In addition to the standard outreach mediums of emails and calls, we have been crafting hand-written notes to simply let our clients know that we are thinking about them and have arranged virtual meetings to follow up. Our client base is a diverse mix of individuals, institutions, and businesses. We have close relationships with most every client and reaching out in a more personal way demonstrates our commitment to maintaining that partnership.
How do you make these interactions meaningful during a time of upheaval and stress?
We have made a concerted effort to stay informed on government legislation and programs available to help clients during this time. As we continue to work with our clients on a day-to-day basis, we have used our understanding of these new legislative acts and programs to identify additional ways to create value for them.
To leverage our efficiency while still maintaining that personal touch and feel, we have used video conferencing and invited a limited number of clients with interest in the same topics to participate. This allowed us to not only relay pertinent information to our clients but also to walk them through general or tailored presentations to enhance their understanding of various topics that are most relevant to them personally. We also used a program to distribute personalized information by email to groups of clients.
It has been an all-hands-on-deck, collaborative process with our compliance, IT support and administration teaming up with the frontline financial partners to help deliver these expanded services.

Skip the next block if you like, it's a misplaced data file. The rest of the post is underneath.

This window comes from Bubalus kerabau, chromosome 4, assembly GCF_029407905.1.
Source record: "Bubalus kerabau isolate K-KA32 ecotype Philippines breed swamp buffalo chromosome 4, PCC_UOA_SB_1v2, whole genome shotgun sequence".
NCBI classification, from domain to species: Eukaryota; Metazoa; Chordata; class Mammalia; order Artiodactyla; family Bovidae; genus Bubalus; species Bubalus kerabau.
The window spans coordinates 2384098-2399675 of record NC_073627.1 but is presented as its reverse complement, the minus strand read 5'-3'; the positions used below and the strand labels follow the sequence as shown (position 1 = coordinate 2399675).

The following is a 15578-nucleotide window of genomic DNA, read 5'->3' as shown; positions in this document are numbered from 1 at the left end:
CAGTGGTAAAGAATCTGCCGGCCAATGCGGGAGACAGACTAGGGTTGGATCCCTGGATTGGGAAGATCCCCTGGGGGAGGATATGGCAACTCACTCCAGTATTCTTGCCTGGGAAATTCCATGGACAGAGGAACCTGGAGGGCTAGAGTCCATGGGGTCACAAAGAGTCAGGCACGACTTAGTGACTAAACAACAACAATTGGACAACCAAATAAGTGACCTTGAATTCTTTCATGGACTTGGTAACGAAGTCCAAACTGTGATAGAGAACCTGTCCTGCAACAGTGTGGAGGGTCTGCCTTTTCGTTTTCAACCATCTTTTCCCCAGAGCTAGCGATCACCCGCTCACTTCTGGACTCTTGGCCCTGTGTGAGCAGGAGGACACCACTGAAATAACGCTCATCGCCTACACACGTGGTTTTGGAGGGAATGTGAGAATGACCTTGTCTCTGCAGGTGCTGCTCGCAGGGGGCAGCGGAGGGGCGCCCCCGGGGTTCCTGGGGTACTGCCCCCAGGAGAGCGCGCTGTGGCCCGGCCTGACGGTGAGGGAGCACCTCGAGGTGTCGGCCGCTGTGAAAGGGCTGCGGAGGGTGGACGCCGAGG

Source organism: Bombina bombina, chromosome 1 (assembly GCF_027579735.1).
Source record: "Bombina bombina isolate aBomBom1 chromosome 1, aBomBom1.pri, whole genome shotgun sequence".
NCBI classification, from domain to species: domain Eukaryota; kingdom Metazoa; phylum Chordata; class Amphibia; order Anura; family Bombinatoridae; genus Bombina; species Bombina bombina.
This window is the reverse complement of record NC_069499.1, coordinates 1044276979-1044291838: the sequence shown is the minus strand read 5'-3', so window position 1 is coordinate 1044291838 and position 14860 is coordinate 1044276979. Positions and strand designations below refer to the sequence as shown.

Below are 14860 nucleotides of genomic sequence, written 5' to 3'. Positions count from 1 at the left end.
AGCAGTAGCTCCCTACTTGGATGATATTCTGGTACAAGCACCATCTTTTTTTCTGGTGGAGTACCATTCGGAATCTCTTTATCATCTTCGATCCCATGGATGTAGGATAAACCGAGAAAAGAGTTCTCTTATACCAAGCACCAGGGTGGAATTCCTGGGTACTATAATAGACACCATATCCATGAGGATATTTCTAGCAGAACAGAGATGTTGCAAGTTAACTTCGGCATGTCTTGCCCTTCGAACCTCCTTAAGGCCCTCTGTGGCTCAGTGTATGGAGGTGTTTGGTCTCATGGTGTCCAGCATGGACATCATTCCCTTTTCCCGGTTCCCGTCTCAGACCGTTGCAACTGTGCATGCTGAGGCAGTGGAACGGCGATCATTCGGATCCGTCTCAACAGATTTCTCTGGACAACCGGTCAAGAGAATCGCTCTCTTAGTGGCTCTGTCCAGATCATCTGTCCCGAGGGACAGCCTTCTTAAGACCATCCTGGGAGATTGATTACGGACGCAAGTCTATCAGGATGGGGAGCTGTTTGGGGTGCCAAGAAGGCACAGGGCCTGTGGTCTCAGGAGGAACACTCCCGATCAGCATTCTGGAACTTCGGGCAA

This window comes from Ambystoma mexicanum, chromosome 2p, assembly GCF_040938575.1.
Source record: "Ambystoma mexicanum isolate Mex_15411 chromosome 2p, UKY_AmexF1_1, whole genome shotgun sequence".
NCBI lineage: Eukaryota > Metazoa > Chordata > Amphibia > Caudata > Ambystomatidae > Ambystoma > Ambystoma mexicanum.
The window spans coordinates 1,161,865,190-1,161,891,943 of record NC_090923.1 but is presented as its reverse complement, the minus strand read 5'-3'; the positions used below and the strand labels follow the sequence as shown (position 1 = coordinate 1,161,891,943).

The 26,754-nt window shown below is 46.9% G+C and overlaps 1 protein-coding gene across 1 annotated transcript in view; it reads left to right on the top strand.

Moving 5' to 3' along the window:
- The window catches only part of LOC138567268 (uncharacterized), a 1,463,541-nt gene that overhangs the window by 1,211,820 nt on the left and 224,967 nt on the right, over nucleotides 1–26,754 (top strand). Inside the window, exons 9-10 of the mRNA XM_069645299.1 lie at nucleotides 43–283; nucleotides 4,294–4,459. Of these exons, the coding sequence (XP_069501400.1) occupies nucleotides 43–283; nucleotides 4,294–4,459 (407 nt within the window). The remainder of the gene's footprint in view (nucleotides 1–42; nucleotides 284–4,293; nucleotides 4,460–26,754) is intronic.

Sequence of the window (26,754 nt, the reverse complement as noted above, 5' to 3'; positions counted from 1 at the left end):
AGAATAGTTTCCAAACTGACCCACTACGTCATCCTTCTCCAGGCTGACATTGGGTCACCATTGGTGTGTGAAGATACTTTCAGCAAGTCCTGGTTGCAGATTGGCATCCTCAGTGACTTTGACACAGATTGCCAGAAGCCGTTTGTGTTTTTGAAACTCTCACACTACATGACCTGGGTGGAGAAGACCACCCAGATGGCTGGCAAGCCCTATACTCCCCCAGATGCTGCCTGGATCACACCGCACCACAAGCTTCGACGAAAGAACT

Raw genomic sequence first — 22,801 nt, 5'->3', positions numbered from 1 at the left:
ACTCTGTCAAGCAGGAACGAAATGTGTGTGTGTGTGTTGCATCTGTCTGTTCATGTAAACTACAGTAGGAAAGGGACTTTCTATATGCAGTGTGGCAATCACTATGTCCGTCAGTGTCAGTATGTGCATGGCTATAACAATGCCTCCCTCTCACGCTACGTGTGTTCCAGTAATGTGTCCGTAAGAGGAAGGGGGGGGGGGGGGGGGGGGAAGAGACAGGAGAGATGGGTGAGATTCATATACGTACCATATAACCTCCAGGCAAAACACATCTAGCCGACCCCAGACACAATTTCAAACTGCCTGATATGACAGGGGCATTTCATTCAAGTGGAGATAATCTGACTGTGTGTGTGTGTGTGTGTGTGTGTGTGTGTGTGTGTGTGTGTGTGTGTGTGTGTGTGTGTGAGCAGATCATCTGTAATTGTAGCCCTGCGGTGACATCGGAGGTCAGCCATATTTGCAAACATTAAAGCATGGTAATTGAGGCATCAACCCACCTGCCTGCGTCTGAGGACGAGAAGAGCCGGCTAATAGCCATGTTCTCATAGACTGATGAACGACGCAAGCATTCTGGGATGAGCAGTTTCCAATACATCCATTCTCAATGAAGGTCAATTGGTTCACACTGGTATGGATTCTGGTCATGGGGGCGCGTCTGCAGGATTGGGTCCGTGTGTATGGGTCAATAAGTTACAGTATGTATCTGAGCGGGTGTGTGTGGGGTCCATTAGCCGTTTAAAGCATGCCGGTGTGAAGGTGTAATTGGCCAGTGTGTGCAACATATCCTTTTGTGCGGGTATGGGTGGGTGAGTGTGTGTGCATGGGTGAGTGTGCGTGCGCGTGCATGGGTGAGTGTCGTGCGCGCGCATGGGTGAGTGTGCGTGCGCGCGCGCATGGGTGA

What feedback have you been getting from your clients in response to your calls, emails, and notes?
We have taken an active role in understanding new government legislation and helping our clients’ businesses stay afloat, so there has certainly been an appreciation for the information we have disseminated. But, because these are mostly small businesses, the impact they have endured and our ability to assist them is magnified. As such, the feedback has been extremely positive.
Most of the recipients of the handwritten notes responded with a thank you and commented that the gesture reinforced our relationship.
In what ways have you utilized your vendor network to adapt to the changes posed by COVID-19?
We sought and received vendor support for certain cost reductions that impacted clients directly. We also asked for and received added support from a number of vendors, such as training assistance on how to better use our technology products, enhancing our employees work experiences, and new approaches and strategies on marketing our services.
Have you been able to find ways to turn vendors and centers-of-influence into extended business partners so you can strategically and collectively work together in engaging clients?
We were in the middle of our annual employee review at the onset of the pandemic. We reached out to our payroll/HR partner to see if we could access solutions we had not used before from their technology suite. This led to them giving us access to a program that we can use for not only gathering employee feedback but also engaging with and gathering information from our clients.
We collaborated with other professionals in our community in providing pro-bono information on the government business assistance programs to a wider group than just our clients, which has led to new business and ongoing opportunities.
Do you have any recommendations for best practices to other wealth managers and boutique asset managers in dealing with a crisis like this?
Being an active resource for clients is probably the number one recommendation. There has been a lot of information that has come out over the last two months, i.e., new regulations, legislation, loans, emergency funding, etc. Instead of waiting for clients to contact us with questions, we’ve been proactive in identifying and anticipating what our clients will need and have either published that information on our website, hosted online seminars or contacted them directly with the information. We are constantly looking for ways to create value for our clients, and being an active resource is a great way to do just that.